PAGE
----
Bernard Wolfe says in order to make the most of their lives, graduates need to continue both their vocational and humanistic education.
“A safe policy is to commit 10 per cent of every working day towards efforts in expanding your learning,” he says. “Because of rapid and continual global change, one needs to remain a life-long student.”
Wolfe spoke to more than 500 graduates from the Faculty of Law, Richard Ivey School of Business, Schulich School of Medicine & Dentistry and the School of Graduate & Postdoctoral Studies at the June 17 afternoon session of Western’s 297th Convocation.
The University of Western Ontario conferred an honorary Doctor of Science upon Wolfe, for his contributions to research, patient care and education of future doctors and medical scientists.
Wolfe says convocation is just one of many milestones Western’s newest graduates will enjoy, and today is a time to celebrate with teachers, colleagues, friends, and to reflect on their time at Western.
“You have had the opportunity to explore new themes, concepts and areas of study. You have also learned to think for yourselves against the background of your own experiences,” he says. “You have acquired tools which will enable you pursue the career path you have chosen here at Western.”
One of Canada’s leading experts in the metabolic basis of heart disease and stroke, Wolfe’s distinguished career began in Saskatchewan. He graduated with a BA and teacher’s certificate in 1956 from the University of Saskatchewan and shortly after won a Rhodes Scholarship.
He completed a residency in Medicine and Endocrinology at McGill University and became a Fellow of the Royal College of Physicians (Canada). In 1968, he completed research training at the University of California, as the recipient of one of the first Medical Research Council of Canada Centennial Fellowships.
Wolfe joined Western as a faculty member in 1970, chaired the Division of Endocrinology and Metabolism for five years and is an emeritus professor at Western.
As a clinician scientist, Wolfe’s research program was facilitated by more than 30 years of funding from the Heart and Stroke Foundation of Canada and the Medical Research Council of Canada.
His research achievements were focused on the relationship between lipoprotein metabolism and atherosclerosis, with emphasis on the role of dietary components and female hormones.
It was Wolfe who first described how dietary simple sugars are converted to fat in the liver, a discovery that continues to have significance for understanding the development of Type 2 diabetes and the therapeutic strategies to prevent metabolic disease including obesity.
Wolfe pioneered the use kinetic studies in patients with hypercholesterolemia, techniques developed to define the rate of fat and cholesterol transport in the blood stream in response to hormone therapy, dietary components and cholesterol lowering drugs.
He also a combination of low doses of progesterone and estrogen normalized lipoprotein metabolism in post-menopausal women.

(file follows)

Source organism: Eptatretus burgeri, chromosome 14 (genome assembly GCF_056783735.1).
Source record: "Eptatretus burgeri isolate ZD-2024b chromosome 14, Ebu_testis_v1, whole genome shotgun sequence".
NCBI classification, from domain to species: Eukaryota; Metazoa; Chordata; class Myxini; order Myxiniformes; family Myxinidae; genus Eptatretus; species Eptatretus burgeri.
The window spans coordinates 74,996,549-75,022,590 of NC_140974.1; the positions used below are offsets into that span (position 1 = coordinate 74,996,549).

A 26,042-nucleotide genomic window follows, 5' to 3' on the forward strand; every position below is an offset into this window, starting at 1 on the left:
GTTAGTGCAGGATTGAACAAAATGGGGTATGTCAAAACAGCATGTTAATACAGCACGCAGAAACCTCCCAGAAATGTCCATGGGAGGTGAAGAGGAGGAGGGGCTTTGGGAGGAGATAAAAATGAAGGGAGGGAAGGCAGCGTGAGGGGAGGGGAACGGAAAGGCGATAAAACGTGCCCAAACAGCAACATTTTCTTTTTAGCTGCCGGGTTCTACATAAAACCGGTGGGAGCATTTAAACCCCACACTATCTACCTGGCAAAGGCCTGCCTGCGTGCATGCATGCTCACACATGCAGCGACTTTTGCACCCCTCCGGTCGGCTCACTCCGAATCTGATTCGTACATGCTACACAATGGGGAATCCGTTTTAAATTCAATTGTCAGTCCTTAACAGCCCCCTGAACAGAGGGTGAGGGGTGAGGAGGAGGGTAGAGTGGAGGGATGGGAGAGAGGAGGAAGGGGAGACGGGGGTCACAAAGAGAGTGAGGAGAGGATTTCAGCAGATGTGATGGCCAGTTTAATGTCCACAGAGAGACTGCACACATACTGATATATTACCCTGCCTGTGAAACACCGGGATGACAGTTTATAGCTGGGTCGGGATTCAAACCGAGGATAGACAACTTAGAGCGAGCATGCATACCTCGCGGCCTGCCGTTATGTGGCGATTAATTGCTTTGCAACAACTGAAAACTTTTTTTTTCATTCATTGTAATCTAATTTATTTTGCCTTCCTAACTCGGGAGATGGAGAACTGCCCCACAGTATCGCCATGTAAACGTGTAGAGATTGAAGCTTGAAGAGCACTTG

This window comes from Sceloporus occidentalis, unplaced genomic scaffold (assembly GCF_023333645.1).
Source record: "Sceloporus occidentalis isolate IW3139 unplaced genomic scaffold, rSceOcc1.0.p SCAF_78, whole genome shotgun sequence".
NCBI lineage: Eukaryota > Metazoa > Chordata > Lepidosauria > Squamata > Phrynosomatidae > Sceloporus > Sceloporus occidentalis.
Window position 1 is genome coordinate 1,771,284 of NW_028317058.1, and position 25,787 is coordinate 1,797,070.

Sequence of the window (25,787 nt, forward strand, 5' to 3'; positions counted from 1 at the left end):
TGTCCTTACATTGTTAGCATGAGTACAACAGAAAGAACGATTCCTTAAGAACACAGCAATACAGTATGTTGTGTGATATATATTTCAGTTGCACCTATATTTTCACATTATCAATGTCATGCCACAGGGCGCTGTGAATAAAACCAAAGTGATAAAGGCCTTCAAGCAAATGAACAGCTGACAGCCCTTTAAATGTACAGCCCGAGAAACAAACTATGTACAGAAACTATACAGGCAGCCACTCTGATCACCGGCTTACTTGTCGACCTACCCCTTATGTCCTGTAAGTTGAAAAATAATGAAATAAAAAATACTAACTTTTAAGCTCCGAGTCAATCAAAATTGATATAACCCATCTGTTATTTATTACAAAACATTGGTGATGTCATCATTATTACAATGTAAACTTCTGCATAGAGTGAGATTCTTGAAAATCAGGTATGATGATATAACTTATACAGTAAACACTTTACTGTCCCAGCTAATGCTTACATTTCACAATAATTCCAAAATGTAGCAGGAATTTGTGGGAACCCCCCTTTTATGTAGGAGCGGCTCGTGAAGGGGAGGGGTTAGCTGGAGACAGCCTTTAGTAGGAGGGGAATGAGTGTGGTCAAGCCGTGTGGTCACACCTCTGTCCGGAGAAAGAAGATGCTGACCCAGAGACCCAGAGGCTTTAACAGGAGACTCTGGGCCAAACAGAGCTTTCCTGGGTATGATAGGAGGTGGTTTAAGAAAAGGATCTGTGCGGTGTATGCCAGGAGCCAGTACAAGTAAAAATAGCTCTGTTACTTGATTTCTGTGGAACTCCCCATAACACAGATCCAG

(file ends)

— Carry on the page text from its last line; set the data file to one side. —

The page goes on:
As a physician, Wolfe could not let the opportunity go by without mentioning the importance of eating well, of making time for some exercise each day and of making sure to get enough sleep.
“The key to coping with the hurdles that may come your way is to remain as healthy as possible,” he says. “While I encourage all of you to apply yourselves as you build your careers, remember to take time to enjoy life and to pursue your interests outside your career.”
Throughout his career Wolfe remained committed to collaboration.
He was involved in a number of significant discoveries, including the impact of cyclosporine on the development of type I diabetes, the elucidation of how fats accumulate in cells of the artery wall in patients at risk for heart disease and the discovery of genetic mutations in patients with inherited blood lipid disorders.
Until recently, he maintained an active clinical practice. While at Western, he taught undergraduate and graduate courses, supervised more than 30 graduate students and served as a primary mentor for endocrine trainees pursuing a career in lipidology as clinician scientists.
Overall, Wolfe has published more than 80 scientific papers, 100 abstracts and presented 170 national and international lectures
“Remember that you can help society at any level – in your neighbourhood, your city, your province, nationally or globally,” he says. “Whether you’re treating a patient, assisting a client, researching a new area of study or teaching, you will have opportunities to contribute to society, to make the world a better place. Your sincere efforts will be rewarded.”
In his citation, Robarts Research Institute scientist Murray Huff reiterates Wolfe’s commitment to patient care.
“Through the integration of research discoveries, he is dedicated to the medical management of patients with vascular disease to prevent future heart attacks and strokes,” Huff says. “Dr. Wolfe, who exhibits the qualities of tenacity, intellect, wisdom and compassion, represents the ideal person we want our graduates to emulate: scholar, researcher, educator, humanitarian and philanthropist.”
Also during the ceremony, the status of professor emeritus was conferred upon professor David Banting.